This was my shortest visit to Gaza. Despite the great joy of being able to be there for the day to show our solidarity with our brothers and sisters, I left with a heavy heart, knowing that most of them will not be able to join us in Bethlehem for the celebrations. Please keep the people of Gaza in your prayers and join me in wishing them a Merry Christmas and a Happy New Year!

18 December 2015
Sami El-Yousef

CNEWA’s regional director for Palestine and Israel, Sami El-Yousef, third from left, meets with recipients of a CNEWA scholarship who are now employed at Al Ahli hospital through its training and job creation program. (photo: CNEWA)

This was my first visit to Gaza since Israeli authorities placed a ban on East Jerusalem ID holders back in July 2015. Though the ban is still in effect, a limited number of permits were allowed, and I feel lucky to be one of the few approved.

Upon arrival in Gaza, there seemed to be a general feeling that life is gradually returning to “normal.” Traffic was busy and more people were on the streets; shops seemed sufficiently stocked with no lines at gas stations. There were also a limited number of construction projects and more workers doing odd jobs. People seemed more relaxed than in previous visits. The two main streets crossing Gaza from the north to the south — Salah Eddin Street and Beach Street — have been widened and paved with new street lamps and beautiful landscaping, and the promenade area has been totally refurbished.

However, when one digs deeper into the situation, it is clear that not much has really changed. Electricity is still on either 6- or 8-hour shifts; unemployment continues at an all-time high; the Rafah borders continue to be tightly closed, severely limiting travel; the fragile industrial base is still in ruins; prices of goods and services are through the roof; and most of the people who lost their homes during previous wars continue to face extreme temporary living conditions. The hoped for reconciliation between Fatah and Hamas continues to be a dream. Thus, for all practical purposes, not much has changed, except that the people of Gaza have become resigned to their current state of affairs and accustomed to living on much less than their counterparts in the West Bank, and certainly with much lower standards than their neighbors in Israel. For now, they seem content with what is available to them. There is a strange sense that life must go on regardless of the harsh reality on the ground.

What did we find? You can read a full report on the Gaza visit here.

Tags: Gaza Strip/West Bank Palestine Economic hardships

30 November 2015
Sami El-Yousef

Pope Tawadros II (C) arrives for the funeral of Archbishop Anba Abraham, the head of the Coptic Orthodox Church in the Holy Land, on 28 November 2015 at the Coptic Patriarchate of Jerusalem, adjacent to the Church of the Holy Sepulchre in Jerusalem’s Old City.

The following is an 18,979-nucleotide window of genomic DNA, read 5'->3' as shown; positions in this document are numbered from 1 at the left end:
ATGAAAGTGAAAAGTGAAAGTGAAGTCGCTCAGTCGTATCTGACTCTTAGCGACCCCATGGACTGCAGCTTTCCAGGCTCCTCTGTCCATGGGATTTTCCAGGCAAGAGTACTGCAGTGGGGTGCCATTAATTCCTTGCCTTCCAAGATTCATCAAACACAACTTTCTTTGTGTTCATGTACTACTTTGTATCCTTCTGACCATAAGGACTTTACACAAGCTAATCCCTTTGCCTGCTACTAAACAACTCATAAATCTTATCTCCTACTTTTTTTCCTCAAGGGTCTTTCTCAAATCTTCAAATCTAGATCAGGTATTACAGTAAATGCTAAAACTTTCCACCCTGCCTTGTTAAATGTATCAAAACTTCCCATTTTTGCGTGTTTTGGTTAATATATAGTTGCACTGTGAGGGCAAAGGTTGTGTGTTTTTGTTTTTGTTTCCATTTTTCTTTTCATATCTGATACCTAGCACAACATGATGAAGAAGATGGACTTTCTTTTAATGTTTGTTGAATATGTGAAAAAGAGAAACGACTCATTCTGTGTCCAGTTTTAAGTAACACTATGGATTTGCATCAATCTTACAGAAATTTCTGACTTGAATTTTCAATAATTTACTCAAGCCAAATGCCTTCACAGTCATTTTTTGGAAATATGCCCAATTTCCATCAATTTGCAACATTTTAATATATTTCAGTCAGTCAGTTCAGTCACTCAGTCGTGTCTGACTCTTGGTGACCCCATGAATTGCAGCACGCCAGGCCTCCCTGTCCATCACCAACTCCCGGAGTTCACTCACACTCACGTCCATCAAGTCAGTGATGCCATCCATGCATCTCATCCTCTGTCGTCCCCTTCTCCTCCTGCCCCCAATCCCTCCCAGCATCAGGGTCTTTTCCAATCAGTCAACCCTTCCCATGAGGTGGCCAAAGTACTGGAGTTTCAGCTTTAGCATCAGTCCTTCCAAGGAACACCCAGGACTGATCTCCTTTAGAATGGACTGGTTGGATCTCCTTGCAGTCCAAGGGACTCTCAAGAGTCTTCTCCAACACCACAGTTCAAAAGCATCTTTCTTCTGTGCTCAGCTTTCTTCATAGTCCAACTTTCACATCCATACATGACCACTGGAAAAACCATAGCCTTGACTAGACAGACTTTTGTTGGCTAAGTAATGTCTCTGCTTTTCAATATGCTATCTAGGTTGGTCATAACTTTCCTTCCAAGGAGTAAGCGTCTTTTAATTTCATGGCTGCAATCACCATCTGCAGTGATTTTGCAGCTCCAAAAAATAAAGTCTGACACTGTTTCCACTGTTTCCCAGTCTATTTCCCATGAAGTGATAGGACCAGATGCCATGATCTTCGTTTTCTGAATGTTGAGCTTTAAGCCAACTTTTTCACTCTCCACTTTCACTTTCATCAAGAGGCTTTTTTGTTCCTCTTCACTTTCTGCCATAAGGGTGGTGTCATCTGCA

(photo: Gali Tibbon/AFP/Getty Images)

His Eminence Metropolitan Archbishop Dr. Anba Abraham passed away in Jerusalem on Wednesday 25 November 2015 and was laid to rest on the grounds of the Coptic Orthodox Patriarchate in the Old City of Jerusalem on Saturday 28 November 2015. In a surprise move, Coptic Pope Tawadros II presided over the ceremonies; a Coptic pope has not visited Jerusalem in 35 years and, in fact, there is a ban on Copts visiting Jerusalem and the holy sites as long as it is under Israeli occupation.

The visit was very low key and limited to the funeral services. No official meetings or contacts were made with Israeli officials. Several times, the pope reiterated the private nature of this particular visit and emphasized that it does not in any way break from the existing ban.

During the funeral services, Pope Tawadros spoke eloquently about his close relationship with the late Archbishop Anba Abraham and recalled the various stages of his life. He highlighted that, in the Coptic hierarchy, the archbishop of Jerusalem is the second most important figure after the Pope and the first among equals in the synod of bishops. He further urged all present to live a faithful life full of good deeds and service to others, always upholding Christian values.

In addition to Pope Tawadros, a delegation of 10 other Coptic bishops from around the Coptic world joined him. Representatives of all the churches of Jerusalem representing the varied landscape were all in attendance, including Latin Patriarch Fouad Twal, Apostolic Delegate to Jerusalem Giuseppe Lazzarotto as well as Bishops representing the Greek Orthodox, Armenian Apostolic, Assysrian, Anglican, Lutheran, as well as all the Oriental Catholic churches. Representatives of both the Palestinian Authority as well as Israel were also present, joining several hundred people who came to bid him farewell.